Life lessons at the Diamondbacks game
Last Friday night, I had the opportunity to take my oldest daughter to her first Major League baseball game between the Arizona Diamondbacks and the Colorado Rockies. Little did I know that in the midst of watching a baseball game, she would learn a valuable lesson about a much more important game – the game of life.
Midway through the fifth inning, or six handfuls of popcorn into the team wearing the white jersey’s turn to bat, depending on whose perspective you’re taking, the umpire made a questionable call at second base. Up until this point, Emerson’s interest in the game was lukewarm at best. However, when the collective “boos” rang out from the home crowd, it suddenly piqued her interest. She quickly sat up and asked me, “Daddy, why are they booing?”
“Well, the umpire decided to call the Diamondback runner out at second base, but the fans don’t think it should be an out.”
Ten minutes later, after a thorough review of the play (via instant replay), the umpire chose to uphold his call. The boos reached an entirely new level. A level that caused Emerson to cover her ears, almost immediately.
Although the fans jeering seemed to subside with each successive inning, there were a handful of people behind us who weren’t about to stop. Clearly concerned about their well-being, Emerson turned to me and asked a question that served as a beautiful teachable moment – “Dad, why can’t they just let it go? That guy already called him out.”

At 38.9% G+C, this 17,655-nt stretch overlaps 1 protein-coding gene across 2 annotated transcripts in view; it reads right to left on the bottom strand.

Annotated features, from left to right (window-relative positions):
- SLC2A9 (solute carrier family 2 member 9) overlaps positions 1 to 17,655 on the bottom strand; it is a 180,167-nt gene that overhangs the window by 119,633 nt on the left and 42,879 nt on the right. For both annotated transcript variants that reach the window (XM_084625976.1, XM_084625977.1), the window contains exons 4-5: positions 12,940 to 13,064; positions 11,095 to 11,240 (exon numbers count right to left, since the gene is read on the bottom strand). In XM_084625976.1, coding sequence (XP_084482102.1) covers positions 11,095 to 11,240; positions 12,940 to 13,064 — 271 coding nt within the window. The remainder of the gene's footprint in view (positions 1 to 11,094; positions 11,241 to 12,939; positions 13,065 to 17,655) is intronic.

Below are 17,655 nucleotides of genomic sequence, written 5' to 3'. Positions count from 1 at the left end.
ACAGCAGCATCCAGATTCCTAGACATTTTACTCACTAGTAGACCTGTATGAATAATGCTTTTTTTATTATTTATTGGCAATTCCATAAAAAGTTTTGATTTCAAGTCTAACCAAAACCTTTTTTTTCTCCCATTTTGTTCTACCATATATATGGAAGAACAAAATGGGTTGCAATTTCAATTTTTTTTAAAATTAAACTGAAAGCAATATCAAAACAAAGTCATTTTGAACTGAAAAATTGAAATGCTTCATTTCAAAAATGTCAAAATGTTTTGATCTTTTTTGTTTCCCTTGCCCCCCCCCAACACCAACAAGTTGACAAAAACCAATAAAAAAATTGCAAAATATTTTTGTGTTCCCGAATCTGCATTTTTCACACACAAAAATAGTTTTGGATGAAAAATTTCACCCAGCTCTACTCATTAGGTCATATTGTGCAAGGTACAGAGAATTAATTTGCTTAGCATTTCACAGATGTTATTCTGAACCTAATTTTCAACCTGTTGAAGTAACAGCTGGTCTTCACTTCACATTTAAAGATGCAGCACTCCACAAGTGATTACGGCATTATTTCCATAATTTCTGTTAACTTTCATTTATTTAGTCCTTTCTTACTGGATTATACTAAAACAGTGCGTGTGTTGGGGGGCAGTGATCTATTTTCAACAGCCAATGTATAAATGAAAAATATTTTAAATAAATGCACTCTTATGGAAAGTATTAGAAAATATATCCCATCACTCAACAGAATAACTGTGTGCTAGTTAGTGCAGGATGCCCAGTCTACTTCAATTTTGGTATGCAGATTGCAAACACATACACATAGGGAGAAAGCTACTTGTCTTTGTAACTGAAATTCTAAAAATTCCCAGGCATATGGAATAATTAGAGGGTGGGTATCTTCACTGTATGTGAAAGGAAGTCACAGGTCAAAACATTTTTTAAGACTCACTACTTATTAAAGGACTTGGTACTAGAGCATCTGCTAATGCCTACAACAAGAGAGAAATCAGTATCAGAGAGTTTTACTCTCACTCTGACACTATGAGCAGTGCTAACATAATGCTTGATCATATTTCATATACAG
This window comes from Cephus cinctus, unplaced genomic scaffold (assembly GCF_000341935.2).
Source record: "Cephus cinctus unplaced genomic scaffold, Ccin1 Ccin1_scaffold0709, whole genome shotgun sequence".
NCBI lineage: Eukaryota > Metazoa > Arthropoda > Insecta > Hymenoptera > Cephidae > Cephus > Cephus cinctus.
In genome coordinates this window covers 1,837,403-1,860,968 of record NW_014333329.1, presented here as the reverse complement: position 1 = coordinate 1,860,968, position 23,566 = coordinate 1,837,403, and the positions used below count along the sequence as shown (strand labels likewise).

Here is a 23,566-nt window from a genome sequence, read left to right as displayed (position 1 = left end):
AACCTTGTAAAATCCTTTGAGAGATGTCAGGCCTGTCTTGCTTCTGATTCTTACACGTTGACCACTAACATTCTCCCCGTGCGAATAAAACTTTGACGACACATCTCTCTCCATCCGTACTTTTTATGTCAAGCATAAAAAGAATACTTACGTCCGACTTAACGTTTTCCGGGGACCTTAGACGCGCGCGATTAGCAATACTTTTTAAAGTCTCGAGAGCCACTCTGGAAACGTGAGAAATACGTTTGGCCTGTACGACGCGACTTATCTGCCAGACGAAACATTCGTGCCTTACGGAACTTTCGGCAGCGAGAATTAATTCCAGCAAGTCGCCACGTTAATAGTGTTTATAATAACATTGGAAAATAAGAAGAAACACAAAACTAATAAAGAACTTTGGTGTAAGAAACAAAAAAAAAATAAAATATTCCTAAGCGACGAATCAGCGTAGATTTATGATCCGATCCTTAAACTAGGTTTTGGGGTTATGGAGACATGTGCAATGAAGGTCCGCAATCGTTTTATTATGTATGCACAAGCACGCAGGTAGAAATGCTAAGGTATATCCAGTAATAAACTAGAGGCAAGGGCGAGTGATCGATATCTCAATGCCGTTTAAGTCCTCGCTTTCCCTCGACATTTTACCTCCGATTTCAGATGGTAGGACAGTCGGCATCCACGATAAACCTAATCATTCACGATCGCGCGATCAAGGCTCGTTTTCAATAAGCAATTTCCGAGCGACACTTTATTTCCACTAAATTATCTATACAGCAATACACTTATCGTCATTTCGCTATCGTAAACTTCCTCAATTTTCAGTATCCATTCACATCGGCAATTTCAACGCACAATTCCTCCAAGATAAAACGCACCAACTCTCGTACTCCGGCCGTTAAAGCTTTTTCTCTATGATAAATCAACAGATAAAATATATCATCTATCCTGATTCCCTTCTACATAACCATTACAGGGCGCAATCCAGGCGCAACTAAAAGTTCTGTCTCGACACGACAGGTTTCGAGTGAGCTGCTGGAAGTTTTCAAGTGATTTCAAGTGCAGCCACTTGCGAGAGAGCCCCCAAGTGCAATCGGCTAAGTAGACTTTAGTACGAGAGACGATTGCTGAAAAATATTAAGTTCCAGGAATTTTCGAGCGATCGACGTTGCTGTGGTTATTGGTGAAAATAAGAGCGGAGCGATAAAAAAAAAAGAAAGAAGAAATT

Here’s how our conversation ensued.
“Great question! In fact, I want you to look at the Diamondback players on the field. Do you think they’re spending any time thinking about the questionable call?”
“Exactly, they don’t want to carry a bunch of negative energy into the rest of the game. It would probably affect how they play, right?”
“Yeah, I just don’t understand why these people behind us can’t just let it go.”
“Well, they’re spending all of their time and energy trying to be right. Their boos are a sign of letting the umpire know that he was wrong. How do you think those people are feeling right now?”
“Exactly. Is anger an emotion you want to hold onto?”
“No, I want to let it go.”
“Emerson, you just learned one of the most valuable lessons about life. Just as the umpire made a questionable call and it didn’t go the way the players wanted it to, you will always have things in the game of life that don’t go the way you want them to. You can either give all of your power to what happened (the bad call), or you can focus your energy on choosing the most effective response to what happened (letting it go). Learning to let it go is an effective response that will allow you to maintain confidence and hope throughout the rest of the game. Just look at the players. The reason they’re still hitting the ball and making plays is because they chose not to give their power to the umpire’s call.”
At this point, she gave me one of those – Dad, why do your conversations always have to be so deep – looks, but I think she got the point.
Some people say that success is about what you know, while others say it’s about who you know. I say it’s about how quickly you “let go.”
You see, mental toughness is a skill that transcends the game of baseball. I truly believe that successful people, regardless of their profession, remain committed to staying mentally strong in the face of adversity.
I invite you a read an article I recently found, which outlines 13 things mentally strong people don’t do. How are you shaping up with regard to these 13 things? If the answer is “not very well,” it’s time to get back in the game – the game of life, that is.